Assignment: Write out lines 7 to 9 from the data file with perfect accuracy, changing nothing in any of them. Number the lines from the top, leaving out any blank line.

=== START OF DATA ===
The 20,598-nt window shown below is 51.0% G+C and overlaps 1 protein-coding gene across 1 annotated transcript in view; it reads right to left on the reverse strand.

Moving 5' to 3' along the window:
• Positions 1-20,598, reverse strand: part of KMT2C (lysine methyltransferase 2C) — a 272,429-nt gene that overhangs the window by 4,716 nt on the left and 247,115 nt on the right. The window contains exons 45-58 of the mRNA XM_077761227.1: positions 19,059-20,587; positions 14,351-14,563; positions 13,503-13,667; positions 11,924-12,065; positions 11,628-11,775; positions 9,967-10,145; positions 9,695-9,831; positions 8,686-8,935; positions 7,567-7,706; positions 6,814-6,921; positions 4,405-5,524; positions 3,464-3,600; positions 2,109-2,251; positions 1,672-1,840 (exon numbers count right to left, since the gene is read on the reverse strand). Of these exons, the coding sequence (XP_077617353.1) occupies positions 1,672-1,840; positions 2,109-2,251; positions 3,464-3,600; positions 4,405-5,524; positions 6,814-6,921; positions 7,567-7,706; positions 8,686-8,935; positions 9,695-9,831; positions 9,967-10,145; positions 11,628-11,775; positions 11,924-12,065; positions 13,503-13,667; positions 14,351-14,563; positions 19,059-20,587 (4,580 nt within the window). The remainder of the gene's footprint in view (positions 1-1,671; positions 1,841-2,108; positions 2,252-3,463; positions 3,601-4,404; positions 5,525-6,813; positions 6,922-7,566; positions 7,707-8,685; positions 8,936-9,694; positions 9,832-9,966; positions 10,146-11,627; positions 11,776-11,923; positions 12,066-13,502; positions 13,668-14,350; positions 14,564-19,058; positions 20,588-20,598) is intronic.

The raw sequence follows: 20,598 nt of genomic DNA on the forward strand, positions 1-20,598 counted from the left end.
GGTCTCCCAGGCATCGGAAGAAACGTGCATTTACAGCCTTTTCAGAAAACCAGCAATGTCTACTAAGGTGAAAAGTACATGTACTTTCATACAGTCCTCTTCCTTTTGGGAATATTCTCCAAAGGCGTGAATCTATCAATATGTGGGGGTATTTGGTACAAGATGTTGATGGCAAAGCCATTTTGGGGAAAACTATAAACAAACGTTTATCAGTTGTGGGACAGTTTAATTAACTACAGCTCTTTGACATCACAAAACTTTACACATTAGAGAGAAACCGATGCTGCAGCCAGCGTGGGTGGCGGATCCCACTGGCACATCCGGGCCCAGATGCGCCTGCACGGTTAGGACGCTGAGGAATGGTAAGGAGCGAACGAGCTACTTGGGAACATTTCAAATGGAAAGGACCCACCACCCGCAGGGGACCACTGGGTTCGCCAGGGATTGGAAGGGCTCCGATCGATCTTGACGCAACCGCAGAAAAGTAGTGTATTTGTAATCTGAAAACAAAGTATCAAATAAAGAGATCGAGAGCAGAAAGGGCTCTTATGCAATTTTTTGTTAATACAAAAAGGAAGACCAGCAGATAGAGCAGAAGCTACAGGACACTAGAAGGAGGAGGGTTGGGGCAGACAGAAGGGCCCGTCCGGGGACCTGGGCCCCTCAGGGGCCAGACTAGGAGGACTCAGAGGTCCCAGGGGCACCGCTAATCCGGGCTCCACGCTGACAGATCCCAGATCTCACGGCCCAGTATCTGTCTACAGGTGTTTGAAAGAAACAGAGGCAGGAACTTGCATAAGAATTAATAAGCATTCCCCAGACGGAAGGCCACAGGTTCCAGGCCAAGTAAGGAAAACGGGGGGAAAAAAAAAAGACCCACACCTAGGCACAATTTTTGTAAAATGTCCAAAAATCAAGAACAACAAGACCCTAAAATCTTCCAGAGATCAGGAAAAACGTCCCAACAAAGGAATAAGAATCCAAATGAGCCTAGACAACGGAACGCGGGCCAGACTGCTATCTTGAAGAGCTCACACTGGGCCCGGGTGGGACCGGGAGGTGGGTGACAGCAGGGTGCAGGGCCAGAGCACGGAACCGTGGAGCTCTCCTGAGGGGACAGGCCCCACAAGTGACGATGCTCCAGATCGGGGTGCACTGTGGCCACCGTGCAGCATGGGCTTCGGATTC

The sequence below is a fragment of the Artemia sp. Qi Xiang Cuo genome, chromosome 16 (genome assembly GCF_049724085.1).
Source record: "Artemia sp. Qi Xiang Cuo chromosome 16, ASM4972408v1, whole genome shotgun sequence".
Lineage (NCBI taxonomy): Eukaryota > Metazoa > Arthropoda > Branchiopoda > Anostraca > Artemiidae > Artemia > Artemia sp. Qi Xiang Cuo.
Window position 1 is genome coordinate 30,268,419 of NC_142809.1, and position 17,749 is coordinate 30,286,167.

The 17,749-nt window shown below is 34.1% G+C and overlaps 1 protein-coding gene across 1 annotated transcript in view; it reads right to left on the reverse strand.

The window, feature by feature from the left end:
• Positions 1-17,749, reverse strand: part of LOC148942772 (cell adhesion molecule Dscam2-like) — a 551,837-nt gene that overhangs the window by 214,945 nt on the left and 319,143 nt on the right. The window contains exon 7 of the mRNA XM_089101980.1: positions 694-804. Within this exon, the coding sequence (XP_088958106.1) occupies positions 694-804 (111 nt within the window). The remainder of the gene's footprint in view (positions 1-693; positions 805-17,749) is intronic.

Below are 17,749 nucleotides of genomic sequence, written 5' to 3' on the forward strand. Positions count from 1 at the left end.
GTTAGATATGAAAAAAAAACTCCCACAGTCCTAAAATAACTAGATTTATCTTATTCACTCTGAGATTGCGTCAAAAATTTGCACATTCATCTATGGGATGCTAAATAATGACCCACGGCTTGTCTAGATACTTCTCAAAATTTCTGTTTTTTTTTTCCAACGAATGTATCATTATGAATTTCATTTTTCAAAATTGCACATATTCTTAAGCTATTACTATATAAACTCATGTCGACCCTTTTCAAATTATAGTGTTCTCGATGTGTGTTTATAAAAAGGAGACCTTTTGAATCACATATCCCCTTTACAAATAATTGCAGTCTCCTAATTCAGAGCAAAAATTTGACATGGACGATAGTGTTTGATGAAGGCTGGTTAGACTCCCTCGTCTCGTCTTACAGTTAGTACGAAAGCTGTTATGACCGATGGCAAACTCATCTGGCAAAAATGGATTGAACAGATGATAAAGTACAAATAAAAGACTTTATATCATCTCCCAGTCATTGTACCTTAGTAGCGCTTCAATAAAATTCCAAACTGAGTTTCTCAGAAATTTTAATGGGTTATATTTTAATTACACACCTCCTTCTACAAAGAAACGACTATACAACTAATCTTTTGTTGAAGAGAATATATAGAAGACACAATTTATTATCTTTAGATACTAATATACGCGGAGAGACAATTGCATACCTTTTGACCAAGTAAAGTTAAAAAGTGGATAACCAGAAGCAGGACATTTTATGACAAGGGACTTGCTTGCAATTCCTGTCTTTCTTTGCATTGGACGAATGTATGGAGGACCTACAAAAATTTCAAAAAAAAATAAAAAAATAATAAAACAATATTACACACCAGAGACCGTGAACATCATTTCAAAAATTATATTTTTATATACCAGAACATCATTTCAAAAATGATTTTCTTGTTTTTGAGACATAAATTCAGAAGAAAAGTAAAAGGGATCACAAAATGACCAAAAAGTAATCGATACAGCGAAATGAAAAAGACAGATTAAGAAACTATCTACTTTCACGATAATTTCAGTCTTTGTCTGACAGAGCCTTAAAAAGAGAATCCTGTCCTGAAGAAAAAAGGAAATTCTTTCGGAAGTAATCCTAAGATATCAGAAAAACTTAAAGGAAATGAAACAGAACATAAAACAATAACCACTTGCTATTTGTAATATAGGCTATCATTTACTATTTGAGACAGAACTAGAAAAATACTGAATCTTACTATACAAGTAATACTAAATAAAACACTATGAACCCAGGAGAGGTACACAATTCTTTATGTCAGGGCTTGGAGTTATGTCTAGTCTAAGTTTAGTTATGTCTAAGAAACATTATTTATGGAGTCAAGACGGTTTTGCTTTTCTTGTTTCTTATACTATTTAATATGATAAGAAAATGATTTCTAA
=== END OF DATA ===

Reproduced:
Source record: "Artemia sp. Qi Xiang Cuo chromosome 16, ASM4972408v1, whole genome shotgun sequence".
Lineage (NCBI taxonomy): Eukaryota > Metazoa > Arthropoda > Branchiopoda > Anostraca > Artemiidae > Artemia > Artemia sp. Qi Xiang Cuo.
Window position 1 is genome coordinate 30,268,419 of NC_142809.1, and position 17,749 is coordinate 30,286,167.